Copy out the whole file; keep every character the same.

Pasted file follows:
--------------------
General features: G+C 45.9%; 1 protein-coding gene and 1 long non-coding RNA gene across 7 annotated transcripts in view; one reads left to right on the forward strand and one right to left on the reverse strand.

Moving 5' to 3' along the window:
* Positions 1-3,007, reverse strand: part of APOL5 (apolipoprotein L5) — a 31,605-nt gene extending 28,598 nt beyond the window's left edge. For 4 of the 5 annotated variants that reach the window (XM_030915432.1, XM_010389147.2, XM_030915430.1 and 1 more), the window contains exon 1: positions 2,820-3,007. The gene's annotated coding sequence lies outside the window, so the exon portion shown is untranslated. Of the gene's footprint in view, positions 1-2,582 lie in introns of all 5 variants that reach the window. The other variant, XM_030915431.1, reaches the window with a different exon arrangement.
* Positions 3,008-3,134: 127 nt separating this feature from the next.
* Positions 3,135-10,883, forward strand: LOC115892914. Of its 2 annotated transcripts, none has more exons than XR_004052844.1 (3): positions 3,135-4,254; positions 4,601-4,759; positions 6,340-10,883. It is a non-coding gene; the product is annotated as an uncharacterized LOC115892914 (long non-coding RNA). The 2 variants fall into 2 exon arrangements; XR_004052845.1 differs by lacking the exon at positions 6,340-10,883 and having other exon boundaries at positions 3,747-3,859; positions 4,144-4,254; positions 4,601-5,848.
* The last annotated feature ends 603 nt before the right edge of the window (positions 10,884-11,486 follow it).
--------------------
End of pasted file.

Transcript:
General features: G+C 45.9%; 1 protein-coding gene and 1 long non-coding RNA gene across 7 annotated transcripts in view; one reads left to right on the forward strand and one right to left on the reverse strand.

Moving 5' to 3' along the window:
* Positions 1-3,007, reverse strand: part of APOL5 (apolipoprotein L5) — a 31,605-nt gene extending 28,598 nt beyond the window's left edge. For 4 of the 5 annotated variants that reach the window (XM_030915432.1, XM_010389147.2, XM_030915430.1 and 1 more), the window contains exon 1: positions 2,820-3,007. The gene's annotated coding sequence lies outside the window, so the exon portion shown is untranslated. Of the gene's footprint in view, positions 1-2,582 lie in introns of all 5 variants that reach the window. The other variant, XM_030915431.1, reaches the window with a different exon arrangement.
* Positions 3,008-3,134: 127 nt separating this feature from the next.
* Positions 3,135-10,883, forward strand: LOC115892914. Of its 2 annotated transcripts, none has more exons than XR_004052844.1 (3): positions 3,135-4,254; positions 4,601-4,759; positions 6,340-10,883. It is a non-coding gene; the product is annotated as an uncharacterized LOC115892914 (long non-coding RNA). The 2 variants fall into 2 exon arrangements; XR_004052845.1 differs by lacking the exon at positions 6,340-10,883 and having other exon boundaries at positions 3,747-3,859; positions 4,144-4,254; positions 4,601-5,848.
* The last annotated feature ends 603 nt before the right edge of the window (positions 10,884-11,486 follow it).